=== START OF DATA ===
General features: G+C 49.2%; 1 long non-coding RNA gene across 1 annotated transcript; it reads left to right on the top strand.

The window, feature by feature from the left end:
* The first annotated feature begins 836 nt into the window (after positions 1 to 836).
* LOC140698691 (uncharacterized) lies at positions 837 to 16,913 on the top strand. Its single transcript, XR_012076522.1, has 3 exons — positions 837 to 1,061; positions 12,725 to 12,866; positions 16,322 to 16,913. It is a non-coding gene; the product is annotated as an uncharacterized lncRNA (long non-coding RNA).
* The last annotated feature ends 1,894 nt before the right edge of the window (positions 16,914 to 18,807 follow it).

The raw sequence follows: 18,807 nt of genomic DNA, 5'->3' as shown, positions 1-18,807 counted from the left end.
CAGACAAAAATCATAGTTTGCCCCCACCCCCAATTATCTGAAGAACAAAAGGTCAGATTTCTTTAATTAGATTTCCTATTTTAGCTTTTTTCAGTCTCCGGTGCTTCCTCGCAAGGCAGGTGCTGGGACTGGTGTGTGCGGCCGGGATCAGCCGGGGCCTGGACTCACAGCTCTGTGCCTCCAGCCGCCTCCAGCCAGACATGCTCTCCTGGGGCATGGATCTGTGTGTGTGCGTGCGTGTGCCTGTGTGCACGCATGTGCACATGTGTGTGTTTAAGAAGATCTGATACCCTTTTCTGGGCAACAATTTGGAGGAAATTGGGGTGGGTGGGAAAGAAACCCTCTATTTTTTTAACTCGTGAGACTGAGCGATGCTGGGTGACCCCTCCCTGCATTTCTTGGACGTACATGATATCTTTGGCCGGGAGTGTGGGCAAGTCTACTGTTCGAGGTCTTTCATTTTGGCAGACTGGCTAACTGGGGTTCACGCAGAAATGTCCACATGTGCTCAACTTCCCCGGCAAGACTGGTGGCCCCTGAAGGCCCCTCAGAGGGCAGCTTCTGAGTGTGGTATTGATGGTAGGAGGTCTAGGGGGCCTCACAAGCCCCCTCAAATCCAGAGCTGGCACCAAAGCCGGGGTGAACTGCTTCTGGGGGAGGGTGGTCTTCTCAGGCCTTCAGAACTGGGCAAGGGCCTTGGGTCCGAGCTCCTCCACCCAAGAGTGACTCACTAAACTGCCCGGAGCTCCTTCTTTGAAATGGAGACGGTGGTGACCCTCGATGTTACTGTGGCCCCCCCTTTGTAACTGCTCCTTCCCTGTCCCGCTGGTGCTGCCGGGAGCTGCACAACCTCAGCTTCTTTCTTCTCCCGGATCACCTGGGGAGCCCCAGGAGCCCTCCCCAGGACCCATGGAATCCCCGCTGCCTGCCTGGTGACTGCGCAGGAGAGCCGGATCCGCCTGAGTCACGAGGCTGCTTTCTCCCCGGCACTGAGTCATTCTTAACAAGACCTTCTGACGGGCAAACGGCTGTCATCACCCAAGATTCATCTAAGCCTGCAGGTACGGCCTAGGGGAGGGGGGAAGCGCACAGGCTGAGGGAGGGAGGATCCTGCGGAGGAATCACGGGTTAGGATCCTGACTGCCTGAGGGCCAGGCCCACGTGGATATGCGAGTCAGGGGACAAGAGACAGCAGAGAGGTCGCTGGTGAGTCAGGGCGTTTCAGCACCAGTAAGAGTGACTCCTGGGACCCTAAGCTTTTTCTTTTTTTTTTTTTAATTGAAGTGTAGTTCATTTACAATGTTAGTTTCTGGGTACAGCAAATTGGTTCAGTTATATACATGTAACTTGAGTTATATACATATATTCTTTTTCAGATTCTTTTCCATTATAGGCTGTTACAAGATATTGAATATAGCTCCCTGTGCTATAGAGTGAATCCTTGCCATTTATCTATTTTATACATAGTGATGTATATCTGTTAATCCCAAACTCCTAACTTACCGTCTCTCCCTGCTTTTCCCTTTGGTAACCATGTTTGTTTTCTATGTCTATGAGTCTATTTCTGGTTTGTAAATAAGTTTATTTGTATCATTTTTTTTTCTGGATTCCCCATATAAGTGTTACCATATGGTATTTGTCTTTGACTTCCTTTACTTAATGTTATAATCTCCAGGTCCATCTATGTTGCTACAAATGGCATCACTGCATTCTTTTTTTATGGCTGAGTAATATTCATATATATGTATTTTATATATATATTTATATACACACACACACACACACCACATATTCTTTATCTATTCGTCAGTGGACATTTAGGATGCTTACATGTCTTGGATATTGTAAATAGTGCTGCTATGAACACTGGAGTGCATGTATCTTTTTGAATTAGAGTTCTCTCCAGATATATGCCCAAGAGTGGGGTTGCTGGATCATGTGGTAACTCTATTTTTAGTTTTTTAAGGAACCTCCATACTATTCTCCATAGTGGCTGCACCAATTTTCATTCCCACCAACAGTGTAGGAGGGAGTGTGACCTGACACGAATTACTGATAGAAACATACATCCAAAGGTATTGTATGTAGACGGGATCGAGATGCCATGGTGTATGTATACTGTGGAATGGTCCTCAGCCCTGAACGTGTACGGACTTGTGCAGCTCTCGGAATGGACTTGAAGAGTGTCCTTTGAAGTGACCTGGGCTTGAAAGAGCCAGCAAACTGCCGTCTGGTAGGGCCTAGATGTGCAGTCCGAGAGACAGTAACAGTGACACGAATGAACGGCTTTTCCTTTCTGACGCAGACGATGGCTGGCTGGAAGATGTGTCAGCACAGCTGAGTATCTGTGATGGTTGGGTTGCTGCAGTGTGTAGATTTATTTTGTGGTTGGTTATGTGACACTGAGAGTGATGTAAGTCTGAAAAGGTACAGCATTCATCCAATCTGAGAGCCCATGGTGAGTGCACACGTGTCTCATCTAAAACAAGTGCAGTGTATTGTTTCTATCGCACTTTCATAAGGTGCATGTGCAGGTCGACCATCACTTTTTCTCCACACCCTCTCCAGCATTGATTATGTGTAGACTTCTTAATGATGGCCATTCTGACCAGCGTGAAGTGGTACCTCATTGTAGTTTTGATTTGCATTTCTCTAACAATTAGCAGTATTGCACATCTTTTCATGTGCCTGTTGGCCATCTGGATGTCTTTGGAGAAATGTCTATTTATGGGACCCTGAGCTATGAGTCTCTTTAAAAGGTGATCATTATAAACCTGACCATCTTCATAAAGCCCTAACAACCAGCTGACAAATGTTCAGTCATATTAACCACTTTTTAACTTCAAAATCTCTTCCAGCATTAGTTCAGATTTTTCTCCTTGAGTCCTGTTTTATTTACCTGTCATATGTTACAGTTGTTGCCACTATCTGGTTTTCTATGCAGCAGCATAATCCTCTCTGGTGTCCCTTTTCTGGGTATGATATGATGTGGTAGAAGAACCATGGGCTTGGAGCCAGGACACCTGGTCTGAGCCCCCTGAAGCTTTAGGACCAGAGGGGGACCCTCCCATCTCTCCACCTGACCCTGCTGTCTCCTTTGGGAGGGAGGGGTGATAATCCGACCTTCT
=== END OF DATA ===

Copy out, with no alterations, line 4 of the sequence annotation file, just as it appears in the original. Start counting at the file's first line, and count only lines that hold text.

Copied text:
* LOC140698691 (uncharacterized) lies at positions 837 to 16,913 on the top strand. Its single transcript, XR_012076522.1, has 3 exons — positions 837 to 1,061; positions 12,725 to 12,866; positions 16,322 to 16,913. It is a non-coding gene; the product is annotated as an uncharacterized lncRNA (long non-coding RNA).